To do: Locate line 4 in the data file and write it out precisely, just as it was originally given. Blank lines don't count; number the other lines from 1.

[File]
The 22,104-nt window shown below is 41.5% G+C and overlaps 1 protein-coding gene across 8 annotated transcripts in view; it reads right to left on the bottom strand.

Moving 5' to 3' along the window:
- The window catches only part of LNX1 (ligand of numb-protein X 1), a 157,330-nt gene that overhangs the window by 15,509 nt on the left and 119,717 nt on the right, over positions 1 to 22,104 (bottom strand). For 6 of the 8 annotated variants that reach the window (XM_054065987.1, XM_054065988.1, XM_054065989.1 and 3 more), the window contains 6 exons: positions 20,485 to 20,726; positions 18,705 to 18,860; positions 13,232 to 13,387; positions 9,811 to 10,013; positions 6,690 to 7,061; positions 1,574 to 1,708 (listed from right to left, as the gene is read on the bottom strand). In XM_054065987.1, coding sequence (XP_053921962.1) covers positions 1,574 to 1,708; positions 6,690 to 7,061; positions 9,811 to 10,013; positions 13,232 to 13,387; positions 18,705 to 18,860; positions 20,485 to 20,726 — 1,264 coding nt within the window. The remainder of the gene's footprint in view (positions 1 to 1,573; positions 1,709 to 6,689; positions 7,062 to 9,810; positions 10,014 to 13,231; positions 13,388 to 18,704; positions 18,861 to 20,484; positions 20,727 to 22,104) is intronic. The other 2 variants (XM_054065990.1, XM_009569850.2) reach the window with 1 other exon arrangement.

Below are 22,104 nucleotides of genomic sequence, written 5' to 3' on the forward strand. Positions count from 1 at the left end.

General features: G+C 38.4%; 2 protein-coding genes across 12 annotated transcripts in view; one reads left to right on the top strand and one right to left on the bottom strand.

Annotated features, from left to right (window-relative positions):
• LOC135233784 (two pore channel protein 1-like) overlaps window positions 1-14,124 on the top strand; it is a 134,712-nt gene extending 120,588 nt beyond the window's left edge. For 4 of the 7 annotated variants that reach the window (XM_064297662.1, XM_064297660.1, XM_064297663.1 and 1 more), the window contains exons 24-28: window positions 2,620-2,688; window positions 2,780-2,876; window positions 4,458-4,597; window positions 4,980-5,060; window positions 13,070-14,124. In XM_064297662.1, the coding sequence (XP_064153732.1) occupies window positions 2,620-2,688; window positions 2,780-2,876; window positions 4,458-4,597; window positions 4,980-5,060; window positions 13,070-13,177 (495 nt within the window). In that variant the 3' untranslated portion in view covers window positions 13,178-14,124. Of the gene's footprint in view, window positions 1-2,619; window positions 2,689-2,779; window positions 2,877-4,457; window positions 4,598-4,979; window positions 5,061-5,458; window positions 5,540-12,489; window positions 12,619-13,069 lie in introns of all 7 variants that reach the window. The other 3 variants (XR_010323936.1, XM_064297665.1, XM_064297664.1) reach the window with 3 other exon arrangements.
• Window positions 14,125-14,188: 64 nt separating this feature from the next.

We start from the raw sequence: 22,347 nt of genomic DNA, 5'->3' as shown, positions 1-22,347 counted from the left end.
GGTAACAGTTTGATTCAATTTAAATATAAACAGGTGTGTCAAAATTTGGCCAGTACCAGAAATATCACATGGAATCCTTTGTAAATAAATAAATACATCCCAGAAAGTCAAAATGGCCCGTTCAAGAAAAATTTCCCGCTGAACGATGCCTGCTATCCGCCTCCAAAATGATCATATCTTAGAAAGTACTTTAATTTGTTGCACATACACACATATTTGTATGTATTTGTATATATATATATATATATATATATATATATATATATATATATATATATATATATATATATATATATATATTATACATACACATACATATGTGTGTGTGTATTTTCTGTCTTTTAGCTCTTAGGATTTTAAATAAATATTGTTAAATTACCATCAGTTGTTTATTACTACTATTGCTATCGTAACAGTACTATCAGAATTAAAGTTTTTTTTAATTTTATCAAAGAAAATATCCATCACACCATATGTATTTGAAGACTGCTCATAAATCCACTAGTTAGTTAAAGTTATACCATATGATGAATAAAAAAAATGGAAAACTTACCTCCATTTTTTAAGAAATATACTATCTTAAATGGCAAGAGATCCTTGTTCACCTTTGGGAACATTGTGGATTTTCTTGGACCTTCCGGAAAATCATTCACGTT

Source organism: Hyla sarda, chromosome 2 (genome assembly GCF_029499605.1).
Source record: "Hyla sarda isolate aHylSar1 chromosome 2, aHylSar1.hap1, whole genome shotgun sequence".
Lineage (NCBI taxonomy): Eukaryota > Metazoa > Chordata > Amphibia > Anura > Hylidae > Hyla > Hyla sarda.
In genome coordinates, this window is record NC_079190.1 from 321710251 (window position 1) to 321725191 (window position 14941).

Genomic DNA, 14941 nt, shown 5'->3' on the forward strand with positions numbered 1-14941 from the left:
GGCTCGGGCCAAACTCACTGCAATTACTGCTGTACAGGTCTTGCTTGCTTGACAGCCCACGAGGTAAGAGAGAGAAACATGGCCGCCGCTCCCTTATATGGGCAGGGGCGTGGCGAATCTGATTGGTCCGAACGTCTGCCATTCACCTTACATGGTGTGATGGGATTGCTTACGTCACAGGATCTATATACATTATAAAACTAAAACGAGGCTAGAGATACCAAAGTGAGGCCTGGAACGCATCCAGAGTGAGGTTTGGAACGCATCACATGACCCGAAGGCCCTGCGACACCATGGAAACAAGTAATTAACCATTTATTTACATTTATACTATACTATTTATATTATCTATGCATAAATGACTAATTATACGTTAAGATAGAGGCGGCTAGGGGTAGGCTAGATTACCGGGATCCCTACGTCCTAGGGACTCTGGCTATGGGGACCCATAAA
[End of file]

Below are 22,104 nucleotides of genomic sequence, written 5' to 3' on the forward strand. Positions count from 1 at the left end.